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|From Nancy Stohlman|
Nancy Stohlman can do it all. She can create new genres of literature, write operas and teach you how to do both. Someday she hopes to become a pirate, but in the meantime her new flash novel The Monster Opera will be transformed into an opera on Friday, October 4 at the Mercury Cafe. In the novel, a writer travels to Mexico to find inspiration to write — but there are monsters everywhere waiting for her. It turns into a “gothic literary noir, a genre-bending novel-meets-libretto that combines recitative with dialogue, aria with prose, and ultimately asks the question: Who owns a story?,” explains Stohlman. In advance of the opera’s debut, we talked with her about being a revolutionary in her craft, some childhood memories and finding the confidence to produce authentic work.
See also: Kinky Mink Loves the ’80s
Westword: I noticed you say you coined the term “flash novel.” Can you explain what a flash novel entails, and how you came up with it?
Nancy Stohlman: I first coined the term in 2008 for my master’s thesis at Naropa University. At that time I’d already written three traditional novels, but my new work was hijacking me — it was trying to escape the constraints of a traditional novel. None of the terminology, including “novel” or “novella,” really described what I was trying to write: a sparse, lean book that behaves and resonates as if it were much longer with the scope of a novel.
When our art begins to change, our language needs to change, too. So I basically invented the term as a way to give my work permission to misbehave and to give legitimacy to a new type of storytelling.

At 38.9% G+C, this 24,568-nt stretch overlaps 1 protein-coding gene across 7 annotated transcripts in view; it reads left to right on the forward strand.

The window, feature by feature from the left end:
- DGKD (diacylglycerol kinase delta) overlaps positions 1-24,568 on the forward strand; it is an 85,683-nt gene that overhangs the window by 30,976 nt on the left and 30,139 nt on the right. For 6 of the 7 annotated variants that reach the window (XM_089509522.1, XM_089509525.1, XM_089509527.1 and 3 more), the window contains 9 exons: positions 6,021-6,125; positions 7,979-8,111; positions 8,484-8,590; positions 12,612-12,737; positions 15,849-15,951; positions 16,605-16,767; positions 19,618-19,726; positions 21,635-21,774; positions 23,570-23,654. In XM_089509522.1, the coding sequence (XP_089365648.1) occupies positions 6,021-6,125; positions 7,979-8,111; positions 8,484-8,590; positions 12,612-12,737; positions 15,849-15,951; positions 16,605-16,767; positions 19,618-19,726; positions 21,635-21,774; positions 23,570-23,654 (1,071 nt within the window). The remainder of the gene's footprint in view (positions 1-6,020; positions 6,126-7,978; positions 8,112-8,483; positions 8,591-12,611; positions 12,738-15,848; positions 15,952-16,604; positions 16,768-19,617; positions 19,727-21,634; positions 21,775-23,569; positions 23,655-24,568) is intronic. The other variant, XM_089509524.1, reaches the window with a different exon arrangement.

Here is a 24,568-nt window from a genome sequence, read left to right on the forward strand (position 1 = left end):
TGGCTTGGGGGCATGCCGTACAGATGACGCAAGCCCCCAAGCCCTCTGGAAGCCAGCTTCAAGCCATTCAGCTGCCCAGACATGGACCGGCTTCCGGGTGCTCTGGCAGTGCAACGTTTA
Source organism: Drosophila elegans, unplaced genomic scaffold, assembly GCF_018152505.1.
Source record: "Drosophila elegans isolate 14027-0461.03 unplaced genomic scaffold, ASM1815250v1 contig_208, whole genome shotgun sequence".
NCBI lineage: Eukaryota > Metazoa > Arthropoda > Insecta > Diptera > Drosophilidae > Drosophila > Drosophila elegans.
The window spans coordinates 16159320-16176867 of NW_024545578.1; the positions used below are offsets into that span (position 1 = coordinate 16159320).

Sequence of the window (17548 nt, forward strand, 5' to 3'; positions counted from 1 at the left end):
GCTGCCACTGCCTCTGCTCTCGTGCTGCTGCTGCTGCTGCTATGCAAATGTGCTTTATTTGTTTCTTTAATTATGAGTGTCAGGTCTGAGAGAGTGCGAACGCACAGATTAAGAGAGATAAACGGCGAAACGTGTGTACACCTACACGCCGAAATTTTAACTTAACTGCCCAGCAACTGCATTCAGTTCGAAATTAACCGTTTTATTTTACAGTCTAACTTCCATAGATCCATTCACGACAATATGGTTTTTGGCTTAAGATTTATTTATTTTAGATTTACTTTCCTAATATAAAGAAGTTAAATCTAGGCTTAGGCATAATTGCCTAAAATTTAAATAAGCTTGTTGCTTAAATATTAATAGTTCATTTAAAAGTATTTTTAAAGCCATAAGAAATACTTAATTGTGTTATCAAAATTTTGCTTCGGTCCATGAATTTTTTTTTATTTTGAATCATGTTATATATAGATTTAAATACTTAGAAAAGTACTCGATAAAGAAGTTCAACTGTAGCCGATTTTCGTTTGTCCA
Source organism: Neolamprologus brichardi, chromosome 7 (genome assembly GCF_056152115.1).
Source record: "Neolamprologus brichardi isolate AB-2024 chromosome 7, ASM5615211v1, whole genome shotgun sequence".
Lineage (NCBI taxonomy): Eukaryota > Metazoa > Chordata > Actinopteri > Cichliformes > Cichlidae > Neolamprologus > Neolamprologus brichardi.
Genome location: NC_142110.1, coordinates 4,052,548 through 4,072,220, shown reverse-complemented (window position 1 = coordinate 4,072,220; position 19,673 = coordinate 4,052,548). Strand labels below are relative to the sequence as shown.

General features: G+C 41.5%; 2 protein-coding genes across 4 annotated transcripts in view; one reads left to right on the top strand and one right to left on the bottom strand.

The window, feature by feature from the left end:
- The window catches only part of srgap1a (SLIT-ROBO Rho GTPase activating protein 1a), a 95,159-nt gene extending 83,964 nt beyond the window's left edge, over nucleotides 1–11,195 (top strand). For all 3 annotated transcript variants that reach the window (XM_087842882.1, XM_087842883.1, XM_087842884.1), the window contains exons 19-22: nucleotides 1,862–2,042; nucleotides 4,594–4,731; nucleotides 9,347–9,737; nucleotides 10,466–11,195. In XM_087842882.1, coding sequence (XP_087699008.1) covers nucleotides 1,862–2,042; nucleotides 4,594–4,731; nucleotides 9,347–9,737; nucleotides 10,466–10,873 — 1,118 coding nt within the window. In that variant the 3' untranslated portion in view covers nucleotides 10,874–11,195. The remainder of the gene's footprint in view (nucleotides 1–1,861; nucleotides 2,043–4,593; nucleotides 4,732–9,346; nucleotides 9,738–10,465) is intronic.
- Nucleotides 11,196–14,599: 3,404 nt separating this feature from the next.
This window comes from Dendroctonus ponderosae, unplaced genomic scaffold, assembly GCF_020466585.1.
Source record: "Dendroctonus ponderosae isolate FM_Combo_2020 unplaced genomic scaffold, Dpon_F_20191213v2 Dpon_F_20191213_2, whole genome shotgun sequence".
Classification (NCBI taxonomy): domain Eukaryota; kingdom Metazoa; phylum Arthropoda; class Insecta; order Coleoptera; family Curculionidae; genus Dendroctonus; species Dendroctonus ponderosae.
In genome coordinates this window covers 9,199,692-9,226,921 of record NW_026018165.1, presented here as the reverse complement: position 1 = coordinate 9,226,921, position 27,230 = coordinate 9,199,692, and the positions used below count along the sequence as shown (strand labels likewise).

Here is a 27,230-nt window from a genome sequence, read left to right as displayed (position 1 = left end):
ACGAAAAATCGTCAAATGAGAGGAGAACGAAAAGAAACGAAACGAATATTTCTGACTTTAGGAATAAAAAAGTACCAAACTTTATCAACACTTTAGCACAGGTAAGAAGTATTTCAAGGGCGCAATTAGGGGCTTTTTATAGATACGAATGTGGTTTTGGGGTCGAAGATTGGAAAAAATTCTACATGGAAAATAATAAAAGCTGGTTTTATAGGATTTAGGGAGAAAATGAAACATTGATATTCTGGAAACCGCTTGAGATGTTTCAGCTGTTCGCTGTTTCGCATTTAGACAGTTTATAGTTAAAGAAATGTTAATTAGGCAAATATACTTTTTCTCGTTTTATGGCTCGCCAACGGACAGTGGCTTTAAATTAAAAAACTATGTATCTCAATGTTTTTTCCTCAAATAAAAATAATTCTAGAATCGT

Are there other flash novelists, or are you the sole front of the movement? Did you feel like a revolutionary when you put the term on the cover of your first book, Searching for Suzi?
I absolutely felt like a revolutionary! I remember the conversation with Searching for Suzi publisher Nate Jordan. I said, “When people start tracing the term, I want them to trace it all the way back to here.” So we put it on the cover. It was awesome.
But in terms of being the sole flash novelist, no. There are many writers whose work has also been pushing these same boundaries; their work is being labeled anything from a novel to a novella to a collection. So many amazing new works defy the old definitions; if the writers are like me, then you finish and you sort of look at it and say, well, great. Where will Barnes and Noble shelve this? Miscellaneous?
But I’m excited that the term “flash novel” is starting to catch on. Writer magazine featured an article about the flash novel, “All Meat and No Fat,” in 2010, and Bartleby Snopes Press, which published The Monster Opera, has even begun a flash novel series.
The Monster Opera took a few years to complete and get staged, and you said you thought it was just “too weird.” How did you finally overcome that barrier and realize its true potential?
In this case, it wasn’t about me overcoming, it was about me waiting. I believe the job of any artist is to point audiences into thickets that may at first seem intimidating. Which means that naturally, at first, there will be resistance. In fact, if there isn’t at least a little resistance, than perhaps there isn’t enough at stake. I like my art raw, vulnerable, 100 percent true to the authenticity of the vision. So rather than try to make my work more widely accessible to speed up the process, I just had to wait.
Funny story: The same morning I got the acceptance from Bartleby Snopes, I was in the process of abandoning The Monster Opera. I had decided that it was too weird for public consumption and I should move on. Within hours of “letting it go,” I opened my e-mail to find an acceptance.